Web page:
Sol 1495: Opportunity took spot images of the sky for calibration purposes with the panoramic camera, stowed the robotic arm, and drove toward Cape Verde. Before and after ending the drive, the rover took images with the hazard-avoidance cameras. Opportunity unstowed the robotic arm (known to engineers as the instrument deployment device) and acquired post-drive images with the navigation camera.

Sol 1496: In the morning, Opportunity took spot images of the sky for calibration purposes with the panoramic camera and shot a 4-frame movie in search of clouds with the navigation camera. Opportunity stowed the robotic arm and drove backward onto bedrock to extract its wheels from the sand before proceeding toward Cape Verde. Before and after ending the day's drive, the rover took images with the hazard-avoidance cameras. The rover then unstowed the robotic arm.

Sol 1497 (April 9, 2008): In the morning, Opportunity took thumbnail images of the sky with the panoramic camera and shot another 4-frame movie in search of clouds with the navigation camera. The rover acquired diagnostic images with the hazard-avoidance cameras and a mosaic of images of the work volume reachable by the robotic arm with the panoramic camera. When the evening Sun was low, Opportunity surveyed the sky with the panoramic camera. Plans transmitted to the rover for the following morning called for another 6-frame movie of potential clouds in the Martian sky.

Odometry:

As of sol 1497 (April 9, 2008), Opportunity's total odometry was 11,689.21 meters (7.26 miles).


sol 1484-1490, Mar 27, 2008 - Apr. 02, 2008: Opportunity Goes Sightseeing

Opportunity has begun the drive toward a spectacular cliff in the wall of "Victoria Crater" known as "Cape Verde," about 30 meters (98 feet) away. The rover is expected to complete the drive in 6 to 7 segments, each covering an average distance of 5 meters (16 feet).

Along the way are several sandy patches. Before entering these sandy areas, Opportunity will stop for a "toe dip" -- a scuff with the front wheels to assess the depth of the sand. Rover planners hope the sandy spots will turn out to be bedrock with only a sandy veneer.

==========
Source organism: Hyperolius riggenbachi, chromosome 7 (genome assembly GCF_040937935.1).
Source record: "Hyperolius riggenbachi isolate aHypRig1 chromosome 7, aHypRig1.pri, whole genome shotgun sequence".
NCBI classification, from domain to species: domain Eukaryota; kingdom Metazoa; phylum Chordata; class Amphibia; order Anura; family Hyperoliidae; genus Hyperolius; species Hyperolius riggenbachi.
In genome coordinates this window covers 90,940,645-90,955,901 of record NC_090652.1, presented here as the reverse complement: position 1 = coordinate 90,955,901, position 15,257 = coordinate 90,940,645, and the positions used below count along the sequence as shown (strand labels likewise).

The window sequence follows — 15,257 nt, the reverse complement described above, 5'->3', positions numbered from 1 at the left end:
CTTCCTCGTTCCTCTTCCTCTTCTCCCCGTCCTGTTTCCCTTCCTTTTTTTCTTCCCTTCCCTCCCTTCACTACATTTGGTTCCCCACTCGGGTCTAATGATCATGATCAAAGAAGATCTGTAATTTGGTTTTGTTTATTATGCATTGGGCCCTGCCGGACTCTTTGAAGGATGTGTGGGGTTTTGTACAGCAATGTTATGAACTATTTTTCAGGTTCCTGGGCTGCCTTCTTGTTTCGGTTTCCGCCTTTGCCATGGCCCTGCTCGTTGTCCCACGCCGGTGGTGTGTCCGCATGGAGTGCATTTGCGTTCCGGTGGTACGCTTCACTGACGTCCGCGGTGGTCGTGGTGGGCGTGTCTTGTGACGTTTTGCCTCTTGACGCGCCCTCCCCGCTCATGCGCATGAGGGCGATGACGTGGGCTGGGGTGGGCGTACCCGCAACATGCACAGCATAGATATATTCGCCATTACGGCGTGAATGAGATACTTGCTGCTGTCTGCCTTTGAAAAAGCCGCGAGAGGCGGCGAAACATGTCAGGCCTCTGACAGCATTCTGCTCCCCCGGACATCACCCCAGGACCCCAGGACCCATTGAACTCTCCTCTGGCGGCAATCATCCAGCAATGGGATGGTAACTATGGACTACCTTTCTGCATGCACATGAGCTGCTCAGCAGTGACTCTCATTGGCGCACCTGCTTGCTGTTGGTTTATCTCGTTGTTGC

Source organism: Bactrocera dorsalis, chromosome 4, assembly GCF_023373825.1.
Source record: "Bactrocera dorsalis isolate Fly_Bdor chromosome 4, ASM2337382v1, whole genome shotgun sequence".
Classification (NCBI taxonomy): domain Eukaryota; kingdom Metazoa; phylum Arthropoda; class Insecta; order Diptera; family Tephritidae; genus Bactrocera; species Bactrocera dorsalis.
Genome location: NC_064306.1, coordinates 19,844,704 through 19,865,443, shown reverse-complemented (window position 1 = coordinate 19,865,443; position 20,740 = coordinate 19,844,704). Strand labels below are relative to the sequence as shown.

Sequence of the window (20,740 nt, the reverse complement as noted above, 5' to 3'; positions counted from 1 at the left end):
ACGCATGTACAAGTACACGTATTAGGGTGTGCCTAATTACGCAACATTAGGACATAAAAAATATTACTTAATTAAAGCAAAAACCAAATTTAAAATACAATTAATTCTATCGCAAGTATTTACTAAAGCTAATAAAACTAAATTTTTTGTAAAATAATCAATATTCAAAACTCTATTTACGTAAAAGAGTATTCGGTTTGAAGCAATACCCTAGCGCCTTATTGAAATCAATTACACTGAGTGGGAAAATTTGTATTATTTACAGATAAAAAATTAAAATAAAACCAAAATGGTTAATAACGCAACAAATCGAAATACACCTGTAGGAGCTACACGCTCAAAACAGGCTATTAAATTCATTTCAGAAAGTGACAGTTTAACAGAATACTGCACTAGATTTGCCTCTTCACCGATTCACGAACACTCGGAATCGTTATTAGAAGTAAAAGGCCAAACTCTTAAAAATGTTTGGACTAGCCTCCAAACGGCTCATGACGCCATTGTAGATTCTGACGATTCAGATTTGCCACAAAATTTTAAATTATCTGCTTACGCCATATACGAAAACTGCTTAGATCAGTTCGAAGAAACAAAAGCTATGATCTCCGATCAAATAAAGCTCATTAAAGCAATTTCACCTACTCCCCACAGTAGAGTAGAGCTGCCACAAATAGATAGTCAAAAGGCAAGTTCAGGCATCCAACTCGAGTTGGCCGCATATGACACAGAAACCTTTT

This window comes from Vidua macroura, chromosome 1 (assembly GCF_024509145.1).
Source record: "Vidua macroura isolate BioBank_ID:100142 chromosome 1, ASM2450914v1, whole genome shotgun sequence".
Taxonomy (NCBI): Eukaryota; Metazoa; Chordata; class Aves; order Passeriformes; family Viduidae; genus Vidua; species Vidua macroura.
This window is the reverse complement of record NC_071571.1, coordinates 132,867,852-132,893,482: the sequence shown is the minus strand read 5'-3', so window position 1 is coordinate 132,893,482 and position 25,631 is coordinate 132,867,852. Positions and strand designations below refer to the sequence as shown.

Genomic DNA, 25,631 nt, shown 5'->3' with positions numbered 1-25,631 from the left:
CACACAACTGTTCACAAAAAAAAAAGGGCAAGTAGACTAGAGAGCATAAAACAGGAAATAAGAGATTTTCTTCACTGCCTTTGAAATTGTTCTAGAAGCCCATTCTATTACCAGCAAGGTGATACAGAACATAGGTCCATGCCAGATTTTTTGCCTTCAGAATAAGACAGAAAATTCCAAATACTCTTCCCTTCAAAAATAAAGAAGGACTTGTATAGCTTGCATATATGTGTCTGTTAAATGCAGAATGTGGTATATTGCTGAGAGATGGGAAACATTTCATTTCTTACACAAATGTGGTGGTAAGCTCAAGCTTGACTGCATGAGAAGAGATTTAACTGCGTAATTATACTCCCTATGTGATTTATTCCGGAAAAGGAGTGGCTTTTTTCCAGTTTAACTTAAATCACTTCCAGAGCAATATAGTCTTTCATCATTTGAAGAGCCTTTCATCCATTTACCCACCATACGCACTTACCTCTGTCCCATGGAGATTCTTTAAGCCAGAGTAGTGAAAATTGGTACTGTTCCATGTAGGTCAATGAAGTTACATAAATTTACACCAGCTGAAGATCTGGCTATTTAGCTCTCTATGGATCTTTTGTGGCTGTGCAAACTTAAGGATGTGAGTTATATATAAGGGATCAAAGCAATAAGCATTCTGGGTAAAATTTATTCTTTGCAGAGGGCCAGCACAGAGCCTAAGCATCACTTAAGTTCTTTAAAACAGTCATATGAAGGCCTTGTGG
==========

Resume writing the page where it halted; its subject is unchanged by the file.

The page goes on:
Opportunity executed the first of the toe dips upon arriving at a sandy patch on Sol 1489 (April 1, 2008). The scuff was successful. Electrical currents indicated that despite relatively deep sand on both sides, the wheels had good purchase. The sand was 4 centimeters (1.5 inches) deep on the left and 6 to 8 centimeters (2 to 3 inches) deep on the right. The tilt of the rover indicated that the left wheel encountered rock quickly, experiencing large vibrations after a short, smooth period. The right wheel got into deep sand after only brief contact with rock. Wheel slip and bogie (wheel suspension) angles indicated the rover moved backward about 3 centimeters (1 inch) during the scuffing. Rover planners concluded that the terrain was drivable but required caution.

Opportunity remains healthy and all subsystems are performing as expected. Energy is around 360 watt-hours (100 watt-hours is the amount of energy needed to light a 100-watt bulb for one hour). As of sol 1490 (April 2, 2008), Tau measurements of atmospheric opacity caused by dust stood at 0.65. The dust factor, a measure of the proportion of sunlight penetrating dust on the solar arrays, stood at 0.69.

Power may fluctuate slightly as Opportunity continues the drive toward the Cape Verde promontory, depending on the slopes of the local terrain and the rover's attitude relative to the Sun.

Sol-by-sol summary:

In addition to receiving morning instructions directly from Earth via the rover's high-gain antenna, sending data back to Earth via the UHF antenna on the Mars Odyssey orbiter, measuring atmospheric dust with the panoramic camera, monitoring dust accumulation on the rover mast, and surveying the sky for clouds with the navigation camera, Opportunity completed the following activities:

Sol 1484 (March 27, 2008): Opportunity began the drive to Cape Verde, advancing 5.55 meters (18.2 feet) and pausing midway through the drive to take full-color images, using all 13 filters of the panoramic camera, of the hole in the Gilbert rock layer created with the rover's rock abrasion tool. After the drive, Opportunity acquired a 3-by-1 mosaic of images with the navigation camera and a 3-by-2 mosaic of images with the panoramic camera. The rover went into a deep sleep.